Mynders Hall is one of the three original buildings on campus and was named after the school’s first president, Seymour Allen Mynder’s. This women’s dormitory was designed in the shape of an “E” to honor Mynder’s daughter Elizabeth who died in early 1912. Legend has it that Elizabeth “haunts” students to this day, but in a friendly way.
Located at the corner of Front Street and Union Avenue in downtown Memphis, this classic 12 story structure served as the heart of America’s Cotton trade when cotton was “King.” The building is featured in the 1993 movie, “The Firm” and today houses the Cotton Museum.
When the sleek Art Deco Skyway was added to the famous Peabody Hotel, it became a major attraction for big band dancers. Entertainers such as Tommy Dorsey, Glenn Miller, Guy Lombardo and Lawrence Welk appeared regularly. The Skyway was one of just three national live radio broadcast sites for CBS radio.
This Tudorbethan house combines a number of materials – brick, stone, stucco, wood and slate. The design plays with texture – rough and smooth stone, rough brick, smooth stucco – as well as various patterns. A grand, dark oak staircase inside winds up against the front wall creating a low entrance just inside the front door leading to an enormous rectangular entrance hall.
For over 50 years, our firm was the Architect for this former downtown medical center. The property and buildings were sold to St. Jude Children ‘s Research Hospital. Most of the original buildings were demolished to allow room for a much needed St. Jude expansion.
These two high rise structures were built on a narrow strip of ground that would complete the state and county government plaza in downtown Memphis. The concrete structures provided over 200,000 square feet of administrative offices. ETFC also provided the design services for the State Office Building Retrofit in the 1990’s that brought the building into compliance with the latest building codes and requirements of the Americans with Disabilities Act.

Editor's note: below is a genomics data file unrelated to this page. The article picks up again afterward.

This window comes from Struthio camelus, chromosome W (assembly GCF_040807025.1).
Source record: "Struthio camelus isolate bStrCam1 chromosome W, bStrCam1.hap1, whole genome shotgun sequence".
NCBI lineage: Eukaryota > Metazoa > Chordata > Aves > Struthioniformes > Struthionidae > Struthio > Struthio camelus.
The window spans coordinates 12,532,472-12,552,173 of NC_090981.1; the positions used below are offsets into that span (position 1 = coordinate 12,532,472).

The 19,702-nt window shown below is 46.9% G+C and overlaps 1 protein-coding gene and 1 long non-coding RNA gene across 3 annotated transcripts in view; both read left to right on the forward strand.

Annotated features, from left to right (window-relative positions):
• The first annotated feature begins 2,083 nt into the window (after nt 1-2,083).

The innovative design (some say reminiscent of a cash register) used tubular truss framing and butt glazing to shape the building and enclose its atrium. When completed, the C&I Bank was applauded for its geometry and light-filled atrium. The C&I Bank was recognized by both state and local AIA Awards, and, in 1979, the Museum of Modern Art included the building in its exhibit of the 400 buildings that “have had a significant influence in the recent directions of architecture.” In 2000, the C&I Bank building was recognized by the Memphis Chapter of the AIA as the Design of the Decade (1971-1980). The building is currently home to the Visible Music College.
Over 1,000,000 SF of offices were included in the original FedEx Administrative Complex located to the west of the Memphis International Airport. State of the art security and emergency backup generators were part of the large development. Executive offices line the center core with open office systems between the core and exterior windows. The company entered its maturing phase in the first half of the 1980’s. In fiscal year 1983, Federal Express reported $1 billion in revenues, making American business history as the first company to reach that financial hallmark inside 10 years of start-up without mergers or acquisitions. Fed Ex has since moved its headquarters to east Memphis.
Our association with St. Jude Children’s Research Hospital dates back to the hospital’s opening in 1962 when we were the local Architect in association with California Architect Paul R. Williams. Our work with St. Jude has continued to this day. In 1994, we designed a major exterior renovation to the Richard C. Shadyac ALSAC Tower. We are proud to be one of St. Jude’s Architects.
ETFC, in association with BRG3S, joined to design this high rise structure to consolidate the pharmacy school’s operations on the University of Tennessee Health Science Center campus in Memphis. The building consists of two wings (administrative and laboratories) separated by an atrium which provides additional natural light to the interior spaces.
Completed in October of 2015, the first phase of the new Desoto County Detention Center was designed to include housing for 200 males and 80 females on a new 52 acre site. The facility provides core support functions designed for a future population of over 1000 Inmates. Construction is seismically designed of precast concrete columns, beams, walls and roof deck. The Phase One layout encompasses over 65,000 square feet. Phase Two of the expansion with an additional 264 beds and over 38,000 square feet, was completed in 2015.